Purpose The purpose of this study was to refine and expand a culturally tailored individual-level diabetes self-management intervention to a family-level intervention. Using community-based participatory research principles, Mexican American adults (n = 12) with type 2 diabetes mellitus (T2DM) and family members (n = 12) in the United States–Mexico border region participated in 6 focus group interviews, conducted by bilingual, bicultural facilitators. Facilitators and barriers to T2DM management were identified. Transcripts were analyzed using qualitative content analysis. Through an iterative analysis process, 5 categories represented participants with T2DM: (1) strategies my family can use to support our managing T2DM, (2) be sensitive to my challenges, (3) stop telling me what to eat or do, (4) how can we peacefully coexist, and (5) I feel supported. Categories identified by family members were (1) changing behaviors together, (2) sharing not controlling, (3) supporting positive behaviors, and (4) your behaviors frustrate me. The family was reinforced as a major influence for successful T2DM management. Family support requires that families value and develop knowledge and skills for T2DM management. This family intervention builds on family assets and relationships, shifting from traditional externally motivated individual models to create a shared commitment to manage T2DM among Mexican American adults.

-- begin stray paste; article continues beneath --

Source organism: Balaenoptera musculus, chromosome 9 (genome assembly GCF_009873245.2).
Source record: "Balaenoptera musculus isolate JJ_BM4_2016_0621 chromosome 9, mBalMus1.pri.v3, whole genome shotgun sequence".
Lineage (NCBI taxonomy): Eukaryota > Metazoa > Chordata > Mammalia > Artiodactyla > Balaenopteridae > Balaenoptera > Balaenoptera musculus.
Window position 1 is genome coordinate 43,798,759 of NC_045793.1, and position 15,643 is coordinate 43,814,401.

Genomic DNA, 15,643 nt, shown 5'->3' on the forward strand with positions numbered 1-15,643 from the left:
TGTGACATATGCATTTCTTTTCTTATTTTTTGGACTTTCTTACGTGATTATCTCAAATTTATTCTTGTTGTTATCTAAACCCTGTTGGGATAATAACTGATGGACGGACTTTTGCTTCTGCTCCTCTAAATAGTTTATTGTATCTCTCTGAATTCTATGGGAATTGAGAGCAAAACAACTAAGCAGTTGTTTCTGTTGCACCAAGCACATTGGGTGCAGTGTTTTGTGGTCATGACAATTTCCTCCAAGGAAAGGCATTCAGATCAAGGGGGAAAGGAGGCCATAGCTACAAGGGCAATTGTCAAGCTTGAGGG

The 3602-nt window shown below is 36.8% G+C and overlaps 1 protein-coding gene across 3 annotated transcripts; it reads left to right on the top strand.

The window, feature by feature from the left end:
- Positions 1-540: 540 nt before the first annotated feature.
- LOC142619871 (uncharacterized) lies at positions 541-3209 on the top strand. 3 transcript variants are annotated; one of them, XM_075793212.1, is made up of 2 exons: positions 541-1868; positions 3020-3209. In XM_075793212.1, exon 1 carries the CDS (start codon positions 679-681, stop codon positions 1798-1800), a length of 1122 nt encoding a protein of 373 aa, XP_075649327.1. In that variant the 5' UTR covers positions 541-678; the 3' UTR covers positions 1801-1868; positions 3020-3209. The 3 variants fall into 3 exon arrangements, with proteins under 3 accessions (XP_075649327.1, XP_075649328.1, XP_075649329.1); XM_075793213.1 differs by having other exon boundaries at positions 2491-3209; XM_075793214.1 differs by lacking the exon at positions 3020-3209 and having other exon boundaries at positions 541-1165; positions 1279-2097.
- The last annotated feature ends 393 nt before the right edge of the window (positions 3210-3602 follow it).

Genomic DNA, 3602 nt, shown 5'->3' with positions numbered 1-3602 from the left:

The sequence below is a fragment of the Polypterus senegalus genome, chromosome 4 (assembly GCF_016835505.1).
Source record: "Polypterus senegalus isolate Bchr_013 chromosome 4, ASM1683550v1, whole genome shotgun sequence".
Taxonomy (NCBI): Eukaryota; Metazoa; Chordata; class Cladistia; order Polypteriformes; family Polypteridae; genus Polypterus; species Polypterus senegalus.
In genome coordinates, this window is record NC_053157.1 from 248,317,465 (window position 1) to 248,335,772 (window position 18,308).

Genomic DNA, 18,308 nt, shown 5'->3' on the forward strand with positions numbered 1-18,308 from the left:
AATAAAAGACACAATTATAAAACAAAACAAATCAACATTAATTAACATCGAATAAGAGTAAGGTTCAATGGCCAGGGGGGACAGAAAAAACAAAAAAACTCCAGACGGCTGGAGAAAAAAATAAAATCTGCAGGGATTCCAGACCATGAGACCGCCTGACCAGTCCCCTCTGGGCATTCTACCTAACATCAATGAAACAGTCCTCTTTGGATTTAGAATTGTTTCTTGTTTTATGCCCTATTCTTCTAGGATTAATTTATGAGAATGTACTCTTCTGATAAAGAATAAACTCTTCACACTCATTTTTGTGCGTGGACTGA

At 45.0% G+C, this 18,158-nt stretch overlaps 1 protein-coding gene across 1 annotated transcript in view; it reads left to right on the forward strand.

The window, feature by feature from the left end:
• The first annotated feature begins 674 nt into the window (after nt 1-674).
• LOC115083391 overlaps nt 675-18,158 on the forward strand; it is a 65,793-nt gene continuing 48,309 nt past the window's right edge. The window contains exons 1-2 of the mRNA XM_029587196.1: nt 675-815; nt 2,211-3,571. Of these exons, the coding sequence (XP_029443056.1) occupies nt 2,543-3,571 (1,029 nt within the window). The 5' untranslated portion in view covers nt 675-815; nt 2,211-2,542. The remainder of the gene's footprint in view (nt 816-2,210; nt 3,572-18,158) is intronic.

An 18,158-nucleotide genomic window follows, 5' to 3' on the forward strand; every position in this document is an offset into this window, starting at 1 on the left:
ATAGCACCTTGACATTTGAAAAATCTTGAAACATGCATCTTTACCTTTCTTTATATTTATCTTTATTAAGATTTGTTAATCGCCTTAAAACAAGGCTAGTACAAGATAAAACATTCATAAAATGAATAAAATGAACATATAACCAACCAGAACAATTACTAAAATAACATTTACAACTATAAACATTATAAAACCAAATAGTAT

ASJC Scopus subject areas
- Endocrinology, Diabetes and Metabolism
- Health Professions (miscellaneous)